Tuesday, November 27, 2012

Bump, what’s it all about?

Have you heard the term “bump”? Essentially aka VDB (Voluntarily Denied Boarding), you give up your seat back to the airline company in order to exchange some future travel credit, vouchers or anything lucrative to you.

Let me give you an example, 10 years ago, my wife and I were waiting in a long queue and preparing to get our boarding pass from PEK-YYZ (Beijing to Toronto). I heard the broadcasting of looking for two volunteers that giving their seats and changing to next day flight. I immediately reported to the gate agent and started to negotiate the “compensation”. Since they were looking for two, our one booking confirmation fits perfectly. I secured the deal of
1.      $1000 Air Canada credit each
2.      One night hotel stay. (I didn’t accept, instead of a round trip taxi fee from airport to downtown my parents’ home)
3.      We can check in in first class counter the next day to expedite our waiting time.
4.      Two lounge passes we can use within 12  months

We purchased our flight with ~$1000 each, so we not only will take the flight back to YYZ next day, also a free around trip to Beijing from Toronto in the future. J all we have to do is to hang-in with our parents with one more day. (I don’t think my in-law were really concerned about this. ;-) )

Why airline companies do that?

They do this all the time, primarily “oversold”, to make most of profit, airline company is inclined to oversell 20% of their flight capacity if possible. Secondly, there are always full refund customers don’t show up and reschedule, since they pay 2x or 3x times then the cheapest T class, airline companies are very grateful to honor you a few hundred dollars to accommodate those bigger spenders. J (every ticket can easily make $2000 profit for airline companies)

How do I qualify?

Unlike priority boarding or some other elite benefits, everyone can be qualified, it’s just matter of the following criteria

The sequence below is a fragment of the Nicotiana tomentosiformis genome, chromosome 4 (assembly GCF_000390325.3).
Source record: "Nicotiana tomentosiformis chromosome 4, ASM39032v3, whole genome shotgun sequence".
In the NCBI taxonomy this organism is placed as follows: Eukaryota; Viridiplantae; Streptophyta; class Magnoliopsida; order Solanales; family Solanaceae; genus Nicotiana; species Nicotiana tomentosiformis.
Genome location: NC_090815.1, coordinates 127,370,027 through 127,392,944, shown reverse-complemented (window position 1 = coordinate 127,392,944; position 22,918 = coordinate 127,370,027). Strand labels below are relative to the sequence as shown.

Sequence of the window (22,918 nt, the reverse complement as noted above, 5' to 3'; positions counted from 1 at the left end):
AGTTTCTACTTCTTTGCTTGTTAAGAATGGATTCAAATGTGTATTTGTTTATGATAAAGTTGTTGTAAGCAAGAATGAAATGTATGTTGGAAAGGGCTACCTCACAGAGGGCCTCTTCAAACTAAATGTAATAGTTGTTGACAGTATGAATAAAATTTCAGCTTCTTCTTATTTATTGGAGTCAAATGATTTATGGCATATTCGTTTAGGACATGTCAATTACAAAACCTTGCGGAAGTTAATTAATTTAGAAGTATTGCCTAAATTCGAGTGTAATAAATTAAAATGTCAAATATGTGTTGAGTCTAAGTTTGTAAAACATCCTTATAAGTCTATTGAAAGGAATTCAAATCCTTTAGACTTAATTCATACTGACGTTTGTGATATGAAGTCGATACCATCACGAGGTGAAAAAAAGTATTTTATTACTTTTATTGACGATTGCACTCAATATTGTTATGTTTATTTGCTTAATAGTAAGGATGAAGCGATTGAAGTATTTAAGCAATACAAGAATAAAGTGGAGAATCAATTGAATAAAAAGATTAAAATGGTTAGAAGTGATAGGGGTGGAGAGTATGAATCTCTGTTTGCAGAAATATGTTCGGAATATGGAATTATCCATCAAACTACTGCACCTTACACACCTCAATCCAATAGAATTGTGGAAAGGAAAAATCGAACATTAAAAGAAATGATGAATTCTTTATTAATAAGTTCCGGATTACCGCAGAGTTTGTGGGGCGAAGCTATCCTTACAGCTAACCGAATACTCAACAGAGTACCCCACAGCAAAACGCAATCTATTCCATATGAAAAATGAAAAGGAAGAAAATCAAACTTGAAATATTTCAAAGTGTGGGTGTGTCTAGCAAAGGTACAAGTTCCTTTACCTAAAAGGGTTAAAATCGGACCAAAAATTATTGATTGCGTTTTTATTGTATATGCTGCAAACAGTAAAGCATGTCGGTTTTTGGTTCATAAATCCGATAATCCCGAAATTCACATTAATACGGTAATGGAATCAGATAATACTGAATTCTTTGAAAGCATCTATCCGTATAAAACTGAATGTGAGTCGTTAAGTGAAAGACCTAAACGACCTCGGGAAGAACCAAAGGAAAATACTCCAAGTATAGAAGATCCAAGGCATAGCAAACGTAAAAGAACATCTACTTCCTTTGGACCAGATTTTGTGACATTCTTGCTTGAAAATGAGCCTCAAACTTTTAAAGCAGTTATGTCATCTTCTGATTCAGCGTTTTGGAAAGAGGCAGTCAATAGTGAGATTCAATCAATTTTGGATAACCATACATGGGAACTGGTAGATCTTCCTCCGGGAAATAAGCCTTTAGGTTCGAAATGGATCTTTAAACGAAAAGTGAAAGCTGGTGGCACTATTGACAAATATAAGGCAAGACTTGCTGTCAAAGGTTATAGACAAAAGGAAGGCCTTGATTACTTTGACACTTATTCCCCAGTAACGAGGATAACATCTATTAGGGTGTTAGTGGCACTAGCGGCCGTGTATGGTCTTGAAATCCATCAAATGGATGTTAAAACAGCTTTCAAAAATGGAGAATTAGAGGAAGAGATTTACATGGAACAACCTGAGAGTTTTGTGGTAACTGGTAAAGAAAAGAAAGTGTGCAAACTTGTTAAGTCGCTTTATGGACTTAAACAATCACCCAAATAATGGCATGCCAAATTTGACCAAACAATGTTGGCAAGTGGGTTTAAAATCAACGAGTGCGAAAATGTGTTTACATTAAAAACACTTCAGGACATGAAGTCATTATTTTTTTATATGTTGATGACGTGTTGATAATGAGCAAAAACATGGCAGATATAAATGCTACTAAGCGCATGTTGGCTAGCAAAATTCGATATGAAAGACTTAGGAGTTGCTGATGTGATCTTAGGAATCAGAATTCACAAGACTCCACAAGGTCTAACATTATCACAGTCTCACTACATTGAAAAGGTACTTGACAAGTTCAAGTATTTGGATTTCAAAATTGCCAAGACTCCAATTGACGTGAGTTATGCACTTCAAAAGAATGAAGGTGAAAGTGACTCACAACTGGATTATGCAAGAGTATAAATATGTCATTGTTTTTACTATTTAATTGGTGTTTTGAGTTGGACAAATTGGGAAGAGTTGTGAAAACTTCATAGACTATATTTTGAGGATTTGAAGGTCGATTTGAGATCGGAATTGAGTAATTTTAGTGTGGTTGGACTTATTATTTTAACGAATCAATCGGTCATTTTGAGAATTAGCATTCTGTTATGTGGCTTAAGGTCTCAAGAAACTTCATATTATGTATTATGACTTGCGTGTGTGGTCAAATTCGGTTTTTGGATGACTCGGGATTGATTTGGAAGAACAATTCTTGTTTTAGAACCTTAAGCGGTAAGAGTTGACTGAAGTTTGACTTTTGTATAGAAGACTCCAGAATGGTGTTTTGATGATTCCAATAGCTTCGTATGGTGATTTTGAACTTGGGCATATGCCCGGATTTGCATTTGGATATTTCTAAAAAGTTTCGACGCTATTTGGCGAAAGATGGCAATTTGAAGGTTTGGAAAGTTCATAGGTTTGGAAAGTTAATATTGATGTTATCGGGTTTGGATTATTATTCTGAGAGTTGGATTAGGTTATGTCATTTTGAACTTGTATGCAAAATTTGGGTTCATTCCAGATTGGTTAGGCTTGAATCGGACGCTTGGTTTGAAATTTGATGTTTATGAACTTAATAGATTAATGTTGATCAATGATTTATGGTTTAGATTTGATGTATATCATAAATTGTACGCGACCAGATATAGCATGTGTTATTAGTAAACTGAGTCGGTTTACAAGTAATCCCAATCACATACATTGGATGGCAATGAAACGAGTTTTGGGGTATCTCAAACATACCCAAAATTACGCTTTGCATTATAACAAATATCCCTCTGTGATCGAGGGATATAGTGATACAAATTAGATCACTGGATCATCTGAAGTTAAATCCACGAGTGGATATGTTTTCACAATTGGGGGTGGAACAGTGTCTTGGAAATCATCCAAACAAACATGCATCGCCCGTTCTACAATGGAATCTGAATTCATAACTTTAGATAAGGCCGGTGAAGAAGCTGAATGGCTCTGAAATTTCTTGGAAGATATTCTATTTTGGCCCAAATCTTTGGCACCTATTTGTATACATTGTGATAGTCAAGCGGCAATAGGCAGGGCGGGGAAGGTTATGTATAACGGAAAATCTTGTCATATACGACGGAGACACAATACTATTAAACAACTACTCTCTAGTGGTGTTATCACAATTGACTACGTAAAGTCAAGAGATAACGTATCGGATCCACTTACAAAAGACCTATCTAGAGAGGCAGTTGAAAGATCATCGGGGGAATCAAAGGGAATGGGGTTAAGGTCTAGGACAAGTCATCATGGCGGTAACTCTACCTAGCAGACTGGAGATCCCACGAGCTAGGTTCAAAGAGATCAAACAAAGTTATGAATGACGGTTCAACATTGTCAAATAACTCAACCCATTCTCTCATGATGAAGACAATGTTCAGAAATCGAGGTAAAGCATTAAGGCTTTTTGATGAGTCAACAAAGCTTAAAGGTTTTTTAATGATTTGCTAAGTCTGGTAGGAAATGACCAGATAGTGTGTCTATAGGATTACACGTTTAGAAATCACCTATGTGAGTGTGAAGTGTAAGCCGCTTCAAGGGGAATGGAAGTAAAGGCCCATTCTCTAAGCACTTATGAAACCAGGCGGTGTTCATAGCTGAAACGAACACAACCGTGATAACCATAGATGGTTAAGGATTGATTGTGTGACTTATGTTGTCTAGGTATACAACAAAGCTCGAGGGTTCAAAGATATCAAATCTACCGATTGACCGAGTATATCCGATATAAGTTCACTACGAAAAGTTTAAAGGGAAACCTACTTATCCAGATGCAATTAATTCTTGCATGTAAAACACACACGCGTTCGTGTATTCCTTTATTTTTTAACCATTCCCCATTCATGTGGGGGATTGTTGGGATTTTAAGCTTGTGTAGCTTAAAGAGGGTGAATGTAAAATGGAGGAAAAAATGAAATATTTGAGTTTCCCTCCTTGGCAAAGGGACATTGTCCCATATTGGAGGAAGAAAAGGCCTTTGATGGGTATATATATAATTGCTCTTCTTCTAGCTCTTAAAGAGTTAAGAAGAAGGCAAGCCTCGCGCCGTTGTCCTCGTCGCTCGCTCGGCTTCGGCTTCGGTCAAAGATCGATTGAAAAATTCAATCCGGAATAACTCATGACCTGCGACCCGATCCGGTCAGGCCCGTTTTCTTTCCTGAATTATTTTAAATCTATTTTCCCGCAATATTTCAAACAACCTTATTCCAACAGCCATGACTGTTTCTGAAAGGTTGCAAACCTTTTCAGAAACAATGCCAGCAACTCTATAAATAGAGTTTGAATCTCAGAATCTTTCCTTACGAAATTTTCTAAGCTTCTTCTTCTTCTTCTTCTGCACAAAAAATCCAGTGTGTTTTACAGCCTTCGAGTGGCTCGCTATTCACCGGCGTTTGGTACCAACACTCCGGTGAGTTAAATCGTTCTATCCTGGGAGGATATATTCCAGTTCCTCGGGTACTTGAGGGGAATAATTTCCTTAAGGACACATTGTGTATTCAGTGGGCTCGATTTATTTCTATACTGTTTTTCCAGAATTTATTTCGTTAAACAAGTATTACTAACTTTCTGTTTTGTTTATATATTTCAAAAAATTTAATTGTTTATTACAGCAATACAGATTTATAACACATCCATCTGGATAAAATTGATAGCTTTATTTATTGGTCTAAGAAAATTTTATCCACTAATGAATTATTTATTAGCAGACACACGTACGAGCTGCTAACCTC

1.      You need to be flexible, if you are catching an important business or you can’t afford the delay, don’t bother. A few years ago, I was in a thanksgiving evening from SFO-SEA, everyone seemed concerned to go back home on time and nobody wanted to take the VDB. I took it for the morning flight and $400 voucher plus a very comfortable hotel stay.

2.      You need to ASK. When you check-in in the computer, there might be a prompt whether or not you want to be a volunteer, take it, it doesn’t guarantee you, but you are recorded. See below picture. If the computer doesn’t have this info, most likely the flight is not full. You can always press the change “seat” when you check-in, if you see the plane is full, now you know you don’t have to change seat, but you need to ask gate agent.

Negotiate the compensation

If you are lucky enough to be on the first volunteer list, the gate agent will offer their compensation, here are tricks
1.      the international flight is better than domestic, typical $400 for domestic (or free ticket) and $800~1000 for intl’
2.      the longer or more inconvenient of the changed flight, the better offer. Say, they put you in the flight in 2 hours later, $400 is pretty good, 6 hours later, I’d ask for a bit more for sure.
3.      you need to know how many volunteer, the more, the unlikely they want to negotiate. Last time, in SFO, there was no volunteer at all besides me, I was in a good position to talk, right?
4.      The closer to departure time, the better offer. The same principle, airline companies don’t want to delay their flight.
5. the important point is if you dislike the offer, you don't need to take it.


Don’t be greedy, if you think the offer is reasonable, take it. If you think you can’t afford the reschedule, don’t even ask. For others' experience and how much they got, take a look at here and here

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